Mat Lewis '19


Your Name: Mathew Lewis 

Graduation Year: 2019

Major: Biology

Your Story: Hey Gusties! I grew up in Kearney, Nebraska. I attended boarding school at Shattuck St. Mary’s and decided to attend Gustavus after taking a two year break playing hockey in Canada. I had an interest in science coming into college and wanted to pursue a career in healthcare. I enrolled in chemistry and biology classes and ended up pursuing a biology major along with doing research through the biology department. 

During my second year, the January Interim term course ‘Life transitions and vocation’ forced me to reflect on what I wanted to pursue in healthcare and the way in which I want to help patients. Medicine seemed to offer everything I was looking for in a healthcare profession, so I focused on building my medical school application and figuring out the type of physician I wanted to be. I started shadowing doctors, working healthcare jobs, and volunteering. These experiences were important for building a competitive application, but I think they were even more important for understanding myself, how I want to interact with patients, how I want to collaborate with fellow healthcare workers, and ultimately the specialty and environment I want to work in. All of the extracurriculars I participated in helped me start defining the type of physician I wanted to be, and I’m grateful for all of the good and the (few) bad experiences I had throughout undergrad.

After graduating in 2019 I began working as a CNA on a Ortho Med/Surg unit at a hospital in Omaha. Being a CNA is far from glamorous and I’ve questioned myself for choosing this as a gap year experience. However, I’m very thankful for what it has taught me about the type of physician I want to become.

Top Five Activities/Experiences: (in no particular order)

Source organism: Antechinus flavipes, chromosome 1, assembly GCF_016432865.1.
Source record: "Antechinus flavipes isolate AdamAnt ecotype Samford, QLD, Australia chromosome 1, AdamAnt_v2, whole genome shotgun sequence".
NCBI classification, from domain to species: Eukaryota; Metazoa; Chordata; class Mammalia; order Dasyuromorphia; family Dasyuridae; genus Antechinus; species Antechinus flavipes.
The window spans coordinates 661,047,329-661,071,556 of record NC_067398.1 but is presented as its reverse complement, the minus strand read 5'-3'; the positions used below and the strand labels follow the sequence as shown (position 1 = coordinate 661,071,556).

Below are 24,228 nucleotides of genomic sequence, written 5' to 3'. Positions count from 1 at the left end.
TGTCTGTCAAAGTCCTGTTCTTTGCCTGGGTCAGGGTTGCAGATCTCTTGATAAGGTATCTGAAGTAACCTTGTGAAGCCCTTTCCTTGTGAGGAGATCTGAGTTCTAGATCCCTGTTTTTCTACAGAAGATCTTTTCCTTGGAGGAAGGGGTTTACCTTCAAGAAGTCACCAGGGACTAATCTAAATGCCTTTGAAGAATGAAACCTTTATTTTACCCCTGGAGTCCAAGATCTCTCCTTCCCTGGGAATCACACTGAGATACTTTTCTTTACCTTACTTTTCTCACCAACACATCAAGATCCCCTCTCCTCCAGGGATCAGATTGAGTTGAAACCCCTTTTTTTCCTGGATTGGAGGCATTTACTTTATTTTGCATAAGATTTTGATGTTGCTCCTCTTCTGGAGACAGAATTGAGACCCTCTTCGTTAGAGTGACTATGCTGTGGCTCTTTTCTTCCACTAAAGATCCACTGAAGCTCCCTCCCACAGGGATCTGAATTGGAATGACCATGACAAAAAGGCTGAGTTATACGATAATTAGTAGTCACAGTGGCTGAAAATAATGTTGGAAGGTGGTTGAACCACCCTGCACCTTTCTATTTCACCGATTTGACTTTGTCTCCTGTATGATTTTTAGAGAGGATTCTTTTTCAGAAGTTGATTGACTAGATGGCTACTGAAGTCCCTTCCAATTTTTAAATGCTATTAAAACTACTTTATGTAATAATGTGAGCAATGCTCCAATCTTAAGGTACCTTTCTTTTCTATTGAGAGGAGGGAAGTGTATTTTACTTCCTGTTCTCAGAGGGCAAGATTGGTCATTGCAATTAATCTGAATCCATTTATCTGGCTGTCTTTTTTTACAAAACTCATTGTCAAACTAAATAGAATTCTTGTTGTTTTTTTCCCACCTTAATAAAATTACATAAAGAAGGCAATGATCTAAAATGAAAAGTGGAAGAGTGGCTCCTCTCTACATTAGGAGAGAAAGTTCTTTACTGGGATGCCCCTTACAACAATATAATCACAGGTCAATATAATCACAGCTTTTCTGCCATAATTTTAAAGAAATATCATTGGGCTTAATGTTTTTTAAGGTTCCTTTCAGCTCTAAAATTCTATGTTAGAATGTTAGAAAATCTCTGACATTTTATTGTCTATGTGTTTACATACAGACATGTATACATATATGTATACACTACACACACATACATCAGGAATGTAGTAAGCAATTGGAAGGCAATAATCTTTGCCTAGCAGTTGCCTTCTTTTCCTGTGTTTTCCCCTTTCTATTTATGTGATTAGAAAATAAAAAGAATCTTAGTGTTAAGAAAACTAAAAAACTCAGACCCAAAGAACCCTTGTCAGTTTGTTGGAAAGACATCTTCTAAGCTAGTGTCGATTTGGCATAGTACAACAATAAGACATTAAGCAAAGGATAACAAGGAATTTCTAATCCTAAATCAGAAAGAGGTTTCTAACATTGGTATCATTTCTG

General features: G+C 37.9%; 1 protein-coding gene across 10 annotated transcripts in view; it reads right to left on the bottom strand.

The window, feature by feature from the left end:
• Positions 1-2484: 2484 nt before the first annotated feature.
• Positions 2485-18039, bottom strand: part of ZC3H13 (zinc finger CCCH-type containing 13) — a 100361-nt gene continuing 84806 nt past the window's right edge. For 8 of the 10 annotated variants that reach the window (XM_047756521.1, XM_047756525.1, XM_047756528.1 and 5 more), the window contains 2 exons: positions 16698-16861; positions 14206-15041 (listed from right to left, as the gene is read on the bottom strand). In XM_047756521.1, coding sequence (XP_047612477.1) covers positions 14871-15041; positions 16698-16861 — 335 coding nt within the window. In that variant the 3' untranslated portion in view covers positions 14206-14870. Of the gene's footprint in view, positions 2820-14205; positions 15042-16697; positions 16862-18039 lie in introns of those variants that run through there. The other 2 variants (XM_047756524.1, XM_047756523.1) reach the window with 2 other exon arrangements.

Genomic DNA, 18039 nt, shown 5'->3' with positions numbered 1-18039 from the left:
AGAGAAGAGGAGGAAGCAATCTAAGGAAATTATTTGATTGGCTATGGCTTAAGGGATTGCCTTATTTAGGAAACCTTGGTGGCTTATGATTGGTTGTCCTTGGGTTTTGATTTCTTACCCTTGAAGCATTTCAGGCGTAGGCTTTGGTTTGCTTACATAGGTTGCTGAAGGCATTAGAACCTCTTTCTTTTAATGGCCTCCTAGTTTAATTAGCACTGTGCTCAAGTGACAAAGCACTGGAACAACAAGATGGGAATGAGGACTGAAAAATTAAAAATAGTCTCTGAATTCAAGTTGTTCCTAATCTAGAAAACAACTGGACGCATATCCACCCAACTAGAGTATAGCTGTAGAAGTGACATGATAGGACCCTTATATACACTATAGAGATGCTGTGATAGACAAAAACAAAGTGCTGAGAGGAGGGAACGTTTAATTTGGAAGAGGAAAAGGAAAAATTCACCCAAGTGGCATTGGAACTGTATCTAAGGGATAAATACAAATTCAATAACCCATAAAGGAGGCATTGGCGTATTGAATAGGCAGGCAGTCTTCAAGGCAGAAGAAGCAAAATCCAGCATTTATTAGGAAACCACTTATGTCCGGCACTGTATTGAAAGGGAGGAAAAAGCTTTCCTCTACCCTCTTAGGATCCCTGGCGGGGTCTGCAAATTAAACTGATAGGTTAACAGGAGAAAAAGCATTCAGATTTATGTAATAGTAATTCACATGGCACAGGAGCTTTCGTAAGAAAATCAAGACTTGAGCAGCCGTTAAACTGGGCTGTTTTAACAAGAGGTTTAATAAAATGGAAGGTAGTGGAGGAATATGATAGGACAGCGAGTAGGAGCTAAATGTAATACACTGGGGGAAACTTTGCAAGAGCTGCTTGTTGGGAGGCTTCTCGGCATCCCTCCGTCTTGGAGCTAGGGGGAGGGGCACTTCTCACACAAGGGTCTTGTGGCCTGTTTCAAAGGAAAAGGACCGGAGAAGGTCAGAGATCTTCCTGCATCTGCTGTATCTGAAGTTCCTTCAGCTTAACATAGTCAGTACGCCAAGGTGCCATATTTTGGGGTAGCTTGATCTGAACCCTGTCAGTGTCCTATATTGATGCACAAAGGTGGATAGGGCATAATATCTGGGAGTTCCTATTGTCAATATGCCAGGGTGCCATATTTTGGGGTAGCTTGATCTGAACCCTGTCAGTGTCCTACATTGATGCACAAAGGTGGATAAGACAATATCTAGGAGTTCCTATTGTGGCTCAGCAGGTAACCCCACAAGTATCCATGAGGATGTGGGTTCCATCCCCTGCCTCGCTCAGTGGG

1. Elders Program coordinator and volunteer

2. Mentoring Program VP of recruitment

3. Lab Assistant at an Oral and Maxillofacial Surgery Clinic

4. Mitophagy Research at Gustavus

5. Medical Assistant at oncology clinic


1. Reflect on all of your experiences… it really does matter. I was told multiple times to reflect on my extracurricular activities, and of course, I didn’t really listen. Eventually, I got around to it when writing my personal statement, but I urge pre-med students to begin thinking of what you’re learning right away. Not only will it help with writing your personal statement, but with understanding who you are and WHY you want to be a physician. You have to commit a lot of time pursuing your medical school aspirations, and understanding your ‘why’ will be a huge motivating factor to get there.

2. Try new things. It took me a while (two years) to figure this one out. It’s easy to stay in your comfort zone. Try things that interest you, go to the extracurricular fair and sign up for something you might like (even if you don’t have friends doing it also). You’ll meet wonderful people and going outside of your comfort zone will prepare you for all of the things that might make you uncomfortable in grad school and your health career.

3. Work your plan more than you plan your work. Pre-health students tend to be very type A. It’s easy to spend TONS of time planning the perfect extracurriculars, calculating projected GPA, and planning your life to a T. Narrow down what you need to do to get where you want to be and just give it your all, everyday. Everything works out for a reason, just don’t regret not putting your all into what you do.

Future Plans: In the fall of 2020 I will be attending Drexel University College of Medicine in Philadelphia, PA. I am keeping my mind open to various specialties, though I am interested in orthopedic surgery and internal medicine.

Updated 5/27/2020